Travel life is better after 40.
Two final bits of contrariness, both terribly sensible.
Tip #7: Don’t ask the price of a taxi before you get in.
Guidebooks always say “Agree on a price before you get in a taxi.” I think I’ve even written this myself. But nothing marks you as an out-of-towner like asking a cabbie, “How much to…?” This makes the cabbie’s eyeballs flash dollar signs, just like in the cartoons.
So your one job as a visitor is to find out in advance how much a taxi should cost (ask at your hotel, or ask your Airbnb host, or whatever). Then just get in the cab, say hello in at least a loose approximation of the local language and state your destination. Pay the known fare when you get out (or, in known antagonistic-cabbie towns, get out first and hand the money through the window). This is what locals do, and it works!
Even if you’re in a metered-taxi town, it’s nice to get a ballpark estimate, for peace of mind.
(Why are taxi drivers the world over so prone to unscrupulousness? They are their own strange tribe. May the honest and generous ones multiply!)
Tip #8: Sleep now, not when you’re dead.
A very concrete aspect of Tip #4 (“be lazy”). Again, you’re on vacation – why tire yourself out? Take plenty of naps. Observe the siesta culture, if there is one.
There is nothing more delicious than waking up in a strange place. (Freya Stark, by way of Matthew Teller, says it even better.)
More practically, the better rested you are, the less likely you are to have those little streetcorner meltdowns, where you’re hungry and tired and just can’t make a decision, and suddenly your travel partner is looking like the worst beast on earth, just because he/she is also hungry and tired and can’t make a decision.
One person I know calls this the Death Mope. The Death Mope is easily avoided through adequate rest. (And carrying some peanuts in your bag–another tip of mine. But there’s nothing counterintuitive about not starving.)
Drink the water.
I had written a righteous screed about how all guidebooks are just covering their asses when they tell you not to drink the water, and of course you can drink it, if normal middle-class people drink it too.
Then I went to Fes, Morocco, where everyone drinks tap water…and I got sick.
But even so, I believe that tap water is often not so horrible. If people who could afford to buy bottled water drink from the tap, you can certainly brush your teeth with it. You can even swig a bit in the night, when you realize you’ve run out of bottled water. You can have a little ice in your drink.
It’s with cumulative exposure that your system freaks out (or mine does; yours may be different–that’s my CYA). I didn’t get sick in Fes until about a week in. My threshold for Cairo tap water is about four days.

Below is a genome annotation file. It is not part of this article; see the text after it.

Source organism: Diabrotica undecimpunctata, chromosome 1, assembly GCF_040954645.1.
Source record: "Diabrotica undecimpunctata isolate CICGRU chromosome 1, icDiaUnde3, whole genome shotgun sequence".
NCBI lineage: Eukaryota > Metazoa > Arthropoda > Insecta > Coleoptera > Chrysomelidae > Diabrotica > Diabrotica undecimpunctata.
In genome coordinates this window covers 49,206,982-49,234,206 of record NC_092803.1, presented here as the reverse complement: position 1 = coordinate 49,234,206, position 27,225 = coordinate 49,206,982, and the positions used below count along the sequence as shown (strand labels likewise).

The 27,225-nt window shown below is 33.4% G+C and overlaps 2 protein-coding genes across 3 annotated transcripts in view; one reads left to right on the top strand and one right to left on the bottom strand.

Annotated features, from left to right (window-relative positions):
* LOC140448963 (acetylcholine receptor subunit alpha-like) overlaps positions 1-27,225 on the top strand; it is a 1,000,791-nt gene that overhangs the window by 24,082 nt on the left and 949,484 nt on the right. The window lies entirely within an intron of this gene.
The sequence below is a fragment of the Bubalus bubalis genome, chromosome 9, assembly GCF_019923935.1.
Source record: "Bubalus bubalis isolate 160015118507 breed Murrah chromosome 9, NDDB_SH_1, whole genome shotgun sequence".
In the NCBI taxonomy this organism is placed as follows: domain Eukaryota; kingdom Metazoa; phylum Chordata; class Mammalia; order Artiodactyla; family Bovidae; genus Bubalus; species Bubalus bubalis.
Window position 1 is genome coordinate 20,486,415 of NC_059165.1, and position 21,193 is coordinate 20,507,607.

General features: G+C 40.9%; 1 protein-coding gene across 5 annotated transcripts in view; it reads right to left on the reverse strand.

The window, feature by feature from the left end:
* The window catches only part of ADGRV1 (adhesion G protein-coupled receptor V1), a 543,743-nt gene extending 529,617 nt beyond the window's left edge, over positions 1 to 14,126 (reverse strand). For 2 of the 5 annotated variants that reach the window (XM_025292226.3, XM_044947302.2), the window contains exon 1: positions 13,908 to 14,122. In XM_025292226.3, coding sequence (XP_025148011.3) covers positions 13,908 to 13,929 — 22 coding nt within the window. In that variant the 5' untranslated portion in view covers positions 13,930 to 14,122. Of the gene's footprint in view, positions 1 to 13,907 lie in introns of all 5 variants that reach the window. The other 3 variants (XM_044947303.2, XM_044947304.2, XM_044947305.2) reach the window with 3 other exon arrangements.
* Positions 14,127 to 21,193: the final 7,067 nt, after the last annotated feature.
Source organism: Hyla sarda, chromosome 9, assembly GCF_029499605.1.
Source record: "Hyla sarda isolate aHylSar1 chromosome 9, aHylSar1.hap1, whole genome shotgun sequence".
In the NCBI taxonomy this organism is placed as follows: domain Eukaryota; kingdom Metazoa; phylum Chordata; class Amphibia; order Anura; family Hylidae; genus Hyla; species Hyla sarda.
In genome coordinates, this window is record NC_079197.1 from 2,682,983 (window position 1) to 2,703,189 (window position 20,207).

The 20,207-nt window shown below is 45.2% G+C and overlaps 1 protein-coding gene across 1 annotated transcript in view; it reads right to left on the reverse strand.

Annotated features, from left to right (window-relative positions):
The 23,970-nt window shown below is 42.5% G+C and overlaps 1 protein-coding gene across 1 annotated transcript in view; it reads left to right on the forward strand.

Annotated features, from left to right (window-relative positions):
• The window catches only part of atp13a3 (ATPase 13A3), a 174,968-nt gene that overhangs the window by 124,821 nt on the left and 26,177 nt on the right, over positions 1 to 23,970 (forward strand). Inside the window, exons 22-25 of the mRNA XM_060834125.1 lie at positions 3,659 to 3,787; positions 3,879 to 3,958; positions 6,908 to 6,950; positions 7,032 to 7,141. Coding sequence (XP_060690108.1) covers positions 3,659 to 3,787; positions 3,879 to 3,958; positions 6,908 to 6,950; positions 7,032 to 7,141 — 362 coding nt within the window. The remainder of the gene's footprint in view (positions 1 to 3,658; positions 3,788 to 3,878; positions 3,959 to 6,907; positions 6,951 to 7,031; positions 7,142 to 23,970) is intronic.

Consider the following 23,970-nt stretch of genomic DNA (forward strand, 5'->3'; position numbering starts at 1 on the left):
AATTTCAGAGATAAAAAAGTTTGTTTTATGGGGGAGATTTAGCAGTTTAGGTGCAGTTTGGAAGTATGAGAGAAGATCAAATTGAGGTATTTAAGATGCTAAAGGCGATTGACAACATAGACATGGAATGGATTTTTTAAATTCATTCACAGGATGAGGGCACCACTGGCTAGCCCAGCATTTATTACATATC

Contrary to logic, the worse the water is, the better off you are. If all the restaurants use bottled water, this means your ice is almost certainly made from purified water. Basically, there are very few situations in which you have to do that prissy “no ice, please” thing.
The reason I’m even being so macho about tap water is that plastic bottles are the world’s third-largest evil, after plastic bags and Halliburton, and I feel like a failure every time I buy bottled water. If you’re not feeling like risking it, I really recommend a Steripen. I just got one this summer–it’s fantastic. It has cut down on my water-risk-taking and makes me feel like a magician every time I use it. (But I recommend rechargeable batteries–it was due to battery fail that I was in the unfortunate Fes situation.)
Tip #3 was “Go where the tourists are”–to which I add:
…But skip the big sights.
Or, more precisely, skip anything that involves standing in line for more than, oh, 10 minutes. Also consider skipping most things that involve trudging around in the blazing sun.
By this logic, you might miss the Empire State Building. Or worse: the Pyramids in Egypt! This is pretty harsh—but going to the Pyramids in 90-degree heat, only to be chased around by camel drivers, is a recipe for hating Egypt forever.
Even after living in Egypt, I only got around to appreciating the Pyramids for the first time ever last fall, when it was a balmy 80 degrees, and thanks to everyone being scared away by the revolution, I didn’t have to push my way past mobs of underdressed Russian package tourists and squadrons of camel touts.
(Theoretically, the “hide in the mob of tourists” logic of Tip #3 should work at the Pyramids, as a way of avoiding the souvenir vendors and camel touts, but somehow the number of hustlers magically expands to match the number of tourists at what feels like a 16:1 ratio in favor of the hustlers.)
Anyway, you’re on vacation. Why would you spend it standing around waiting to see the Mona Lisa? Those mega-museums and those impressive tall buildings – they’ll be there a very long time. You’ll probably have another chance to see them, on a less-busy day. Right now – enjoy your time off, and just wander.
Unless, of course, you wake up freakishly early because of jet lag, and it’s raining. That might be a great time to go to the Louvre.
(If you’re thinking I’m a terrible cynic about the Pyramids, consider that no less a terrible cynic than Anthony Bourdain went to Cairo and skipped a trip to Giza. Instead, he had a nice boat ride with my excellent friend Hassan.
Hassan is a great guide, and he says the Pyramids drive him and all his clients crazy, and he would love to see the system improved. Here’s my post on the subject from earlier this year. Any advice?)